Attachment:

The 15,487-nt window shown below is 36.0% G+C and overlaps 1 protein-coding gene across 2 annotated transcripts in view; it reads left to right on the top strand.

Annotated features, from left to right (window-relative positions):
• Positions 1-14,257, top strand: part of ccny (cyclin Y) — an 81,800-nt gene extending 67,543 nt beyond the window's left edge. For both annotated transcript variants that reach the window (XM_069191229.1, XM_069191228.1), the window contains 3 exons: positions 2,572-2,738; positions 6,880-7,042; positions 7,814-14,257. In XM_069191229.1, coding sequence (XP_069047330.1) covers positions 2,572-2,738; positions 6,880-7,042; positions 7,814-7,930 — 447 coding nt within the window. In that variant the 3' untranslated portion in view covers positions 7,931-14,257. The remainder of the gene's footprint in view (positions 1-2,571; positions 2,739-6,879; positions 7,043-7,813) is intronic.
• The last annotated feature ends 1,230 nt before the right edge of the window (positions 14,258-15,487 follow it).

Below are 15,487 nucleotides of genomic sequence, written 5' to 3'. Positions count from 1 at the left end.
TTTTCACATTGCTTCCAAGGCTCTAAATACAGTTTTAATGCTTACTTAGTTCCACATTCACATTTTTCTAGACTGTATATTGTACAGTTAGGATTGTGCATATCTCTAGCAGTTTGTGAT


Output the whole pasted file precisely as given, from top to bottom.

The 15,487-nt window shown below is 36.0% G+C and overlaps 1 protein-coding gene across 2 annotated transcripts in view; it reads left to right on the top strand.

Annotated features, from left to right (window-relative positions):
• Positions 1-14,257, top strand: part of ccny (cyclin Y) — an 81,800-nt gene extending 67,543 nt beyond the window's left edge. For both annotated transcript variants that reach the window (XM_069191229.1, XM_069191228.1), the window contains 3 exons: positions 2,572-2,738; positions 6,880-7,042; positions 7,814-14,257. In XM_069191229.1, coding sequence (XP_069047330.1) covers positions 2,572-2,738; positions 6,880-7,042; positions 7,814-7,930 — 447 coding nt within the window. In that variant the 3' untranslated portion in view covers positions 7,931-14,257. The remainder of the gene's footprint in view (positions 1-2,571; positions 2,739-6,879; positions 7,043-7,813) is intronic.
• The last annotated feature ends 1,230 nt before the right edge of the window (positions 14,258-15,487 follow it).

Below are 15,487 nucleotides of genomic sequence, written 5' to 3'. Positions count from 1 at the left end.
TTTTCACATTGCTTCCAAGGCTCTAAATACAGTTTTAATGCTTACTTAGTTCCACATTCACATTTTTCTAGACTGTATATTGTACAGTTAGGATTGTGCATATCTCTAGCAGTTTGTGAT